• A criminal prosecution offers the prospect of retributive justice. This is especially compelling when the offender is not financially able to repay what he has taken.
  • Although it is highly unlikely that a criminal investigation will be a "no cost" option for a victim12, the cost to the company of a criminal investigation and prosecution will be significantly less than the cost of pursuing a civil investigation and recovery proceedings.
  • Although the victim may not pursue civil recoveries itself, a criminal prosecution may nevertheless result in compensation. Both the SFO and the police are able to take steps to restrain criminally acquired property (by way of a civil restraining order) and to confiscate such property in the event of a conviction (by way of a confiscation order). The Court also has powers to award compensation to the victims of fraud from sums confiscated13.
  • Law enforcement has wide powers to acquire information and documents. It can enter homes and offices to execute search warrants and can arrest suspects. Where there is sufficient evidence to charge the suspect, they can be remanded in custody to ensure their attendance at trial.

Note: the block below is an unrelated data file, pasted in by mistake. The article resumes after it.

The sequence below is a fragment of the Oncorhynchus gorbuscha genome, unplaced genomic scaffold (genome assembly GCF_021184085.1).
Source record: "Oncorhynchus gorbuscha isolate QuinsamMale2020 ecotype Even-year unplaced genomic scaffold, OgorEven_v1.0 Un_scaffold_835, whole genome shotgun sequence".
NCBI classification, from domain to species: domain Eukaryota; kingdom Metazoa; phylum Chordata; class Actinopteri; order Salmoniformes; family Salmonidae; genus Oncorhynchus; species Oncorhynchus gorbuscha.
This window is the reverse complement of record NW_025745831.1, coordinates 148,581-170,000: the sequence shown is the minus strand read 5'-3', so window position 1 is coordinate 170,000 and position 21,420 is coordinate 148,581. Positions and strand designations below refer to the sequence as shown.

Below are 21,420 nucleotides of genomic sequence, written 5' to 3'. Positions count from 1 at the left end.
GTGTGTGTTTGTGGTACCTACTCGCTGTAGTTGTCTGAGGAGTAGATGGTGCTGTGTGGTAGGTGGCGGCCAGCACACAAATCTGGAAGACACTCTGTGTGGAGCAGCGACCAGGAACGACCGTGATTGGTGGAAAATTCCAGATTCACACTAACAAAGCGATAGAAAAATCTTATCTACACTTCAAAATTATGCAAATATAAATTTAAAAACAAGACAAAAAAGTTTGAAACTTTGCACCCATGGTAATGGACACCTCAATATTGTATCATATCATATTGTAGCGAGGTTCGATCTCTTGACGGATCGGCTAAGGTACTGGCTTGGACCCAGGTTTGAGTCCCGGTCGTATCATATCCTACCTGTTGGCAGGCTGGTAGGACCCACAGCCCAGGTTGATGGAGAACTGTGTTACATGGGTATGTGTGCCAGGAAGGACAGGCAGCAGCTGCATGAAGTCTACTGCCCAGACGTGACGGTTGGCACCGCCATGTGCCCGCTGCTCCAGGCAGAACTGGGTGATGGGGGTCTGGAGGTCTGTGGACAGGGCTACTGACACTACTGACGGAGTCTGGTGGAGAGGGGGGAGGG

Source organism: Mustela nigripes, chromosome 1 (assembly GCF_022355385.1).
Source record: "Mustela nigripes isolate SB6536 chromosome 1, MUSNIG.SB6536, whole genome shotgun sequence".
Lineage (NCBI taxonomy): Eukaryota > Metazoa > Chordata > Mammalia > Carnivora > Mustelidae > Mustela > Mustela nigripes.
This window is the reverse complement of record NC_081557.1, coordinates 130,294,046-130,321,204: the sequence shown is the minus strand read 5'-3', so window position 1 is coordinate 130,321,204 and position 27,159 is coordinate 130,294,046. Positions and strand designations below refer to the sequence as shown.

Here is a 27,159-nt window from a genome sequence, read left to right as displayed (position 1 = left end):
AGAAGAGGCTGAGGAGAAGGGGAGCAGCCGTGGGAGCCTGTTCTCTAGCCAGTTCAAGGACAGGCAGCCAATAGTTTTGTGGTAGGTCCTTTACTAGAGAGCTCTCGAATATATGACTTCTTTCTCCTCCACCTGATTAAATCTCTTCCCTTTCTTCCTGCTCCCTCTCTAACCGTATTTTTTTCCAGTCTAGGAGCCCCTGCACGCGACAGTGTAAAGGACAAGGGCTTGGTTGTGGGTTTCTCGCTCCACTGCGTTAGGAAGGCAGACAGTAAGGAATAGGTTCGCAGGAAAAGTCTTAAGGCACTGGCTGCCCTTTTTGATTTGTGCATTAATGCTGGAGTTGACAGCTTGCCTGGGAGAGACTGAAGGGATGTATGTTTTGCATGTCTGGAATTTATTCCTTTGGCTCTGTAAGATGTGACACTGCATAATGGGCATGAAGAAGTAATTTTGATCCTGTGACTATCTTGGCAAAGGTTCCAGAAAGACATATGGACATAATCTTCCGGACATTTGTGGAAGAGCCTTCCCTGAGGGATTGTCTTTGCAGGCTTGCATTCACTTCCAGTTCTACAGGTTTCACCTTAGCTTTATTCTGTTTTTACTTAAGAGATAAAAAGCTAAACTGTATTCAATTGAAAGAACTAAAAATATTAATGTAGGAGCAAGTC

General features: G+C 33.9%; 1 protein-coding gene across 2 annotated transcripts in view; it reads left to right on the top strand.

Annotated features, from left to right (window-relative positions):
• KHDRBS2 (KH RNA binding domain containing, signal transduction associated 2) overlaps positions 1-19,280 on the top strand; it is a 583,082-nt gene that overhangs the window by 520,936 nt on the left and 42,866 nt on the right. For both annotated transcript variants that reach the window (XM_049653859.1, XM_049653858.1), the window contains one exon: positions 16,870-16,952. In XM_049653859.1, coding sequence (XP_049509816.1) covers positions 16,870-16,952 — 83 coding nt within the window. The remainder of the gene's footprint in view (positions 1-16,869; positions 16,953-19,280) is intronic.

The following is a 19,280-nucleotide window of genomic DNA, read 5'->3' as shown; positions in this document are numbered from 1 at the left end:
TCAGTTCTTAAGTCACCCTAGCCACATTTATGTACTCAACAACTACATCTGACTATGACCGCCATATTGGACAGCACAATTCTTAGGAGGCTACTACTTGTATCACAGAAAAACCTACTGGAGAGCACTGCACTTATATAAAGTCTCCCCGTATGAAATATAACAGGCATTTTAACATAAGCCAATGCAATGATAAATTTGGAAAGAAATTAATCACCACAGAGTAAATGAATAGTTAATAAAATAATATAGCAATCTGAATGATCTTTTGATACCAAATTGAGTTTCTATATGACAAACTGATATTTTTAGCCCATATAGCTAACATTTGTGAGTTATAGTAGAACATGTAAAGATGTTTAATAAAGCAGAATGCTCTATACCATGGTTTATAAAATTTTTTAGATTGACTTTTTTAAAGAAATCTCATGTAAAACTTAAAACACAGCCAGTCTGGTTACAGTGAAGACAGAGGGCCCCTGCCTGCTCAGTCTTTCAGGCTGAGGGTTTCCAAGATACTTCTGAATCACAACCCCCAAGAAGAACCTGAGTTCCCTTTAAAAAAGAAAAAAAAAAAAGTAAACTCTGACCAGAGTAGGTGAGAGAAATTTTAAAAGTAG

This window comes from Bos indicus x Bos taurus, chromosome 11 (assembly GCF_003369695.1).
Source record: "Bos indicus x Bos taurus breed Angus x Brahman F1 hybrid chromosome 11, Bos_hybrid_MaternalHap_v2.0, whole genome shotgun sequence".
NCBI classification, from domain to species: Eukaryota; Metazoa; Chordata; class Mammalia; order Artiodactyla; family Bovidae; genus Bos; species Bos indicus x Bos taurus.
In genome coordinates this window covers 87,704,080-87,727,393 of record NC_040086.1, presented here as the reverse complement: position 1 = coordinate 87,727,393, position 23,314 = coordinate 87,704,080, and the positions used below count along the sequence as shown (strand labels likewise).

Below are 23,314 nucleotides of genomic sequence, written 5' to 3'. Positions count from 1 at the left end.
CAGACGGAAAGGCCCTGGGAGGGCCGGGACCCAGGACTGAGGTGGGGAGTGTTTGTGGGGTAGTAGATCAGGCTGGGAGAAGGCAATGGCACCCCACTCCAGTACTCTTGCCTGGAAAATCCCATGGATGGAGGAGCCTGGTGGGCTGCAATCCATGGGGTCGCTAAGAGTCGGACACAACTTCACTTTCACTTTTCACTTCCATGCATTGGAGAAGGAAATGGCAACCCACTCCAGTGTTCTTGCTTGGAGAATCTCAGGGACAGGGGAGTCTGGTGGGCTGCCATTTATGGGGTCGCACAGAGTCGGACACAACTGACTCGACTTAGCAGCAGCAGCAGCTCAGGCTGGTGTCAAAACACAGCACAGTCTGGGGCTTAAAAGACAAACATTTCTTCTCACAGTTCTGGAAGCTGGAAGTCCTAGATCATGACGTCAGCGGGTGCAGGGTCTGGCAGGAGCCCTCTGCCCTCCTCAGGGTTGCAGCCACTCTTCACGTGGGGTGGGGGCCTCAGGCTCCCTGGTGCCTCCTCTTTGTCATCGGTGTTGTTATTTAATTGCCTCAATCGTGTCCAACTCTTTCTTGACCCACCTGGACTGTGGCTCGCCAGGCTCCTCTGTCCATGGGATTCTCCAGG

• The SFO has power to compel witnesses to answer questions and provide information (subject to the privilege against self-incrimination). Law enforcement authorities will also find it easier to obtain information held by other government departments and public authorities through use of "gateways"14. Further, UK law enforcement has well-established contacts with counterparts around the world and can obtain information from certain overseas financial institutions and other organisations comparatively easily15.

Disadvantages of Pursuing a Criminal Response 

  • When a fraud is reported to the police, an investigation and prosecution does not follow automatically. Indeed, it may prove difficult to persuade either the police or SFO to adopt a case for investigation, and the complexity of the criminal framework results in some cases falling between the gaps. Tackling fraud is not a national policing priority, and many police forces do not have fraud squads, meaning that many police forces lack the resources to tackle large or complex fraud cases16.
  • Even where a case is adopted for investigation, there can be a lag of days, weeks or even months between the initial report and formal adoption, although both the police and SFO have in recent years demonstrated an ability to provide an instant response in certain high-profile cases.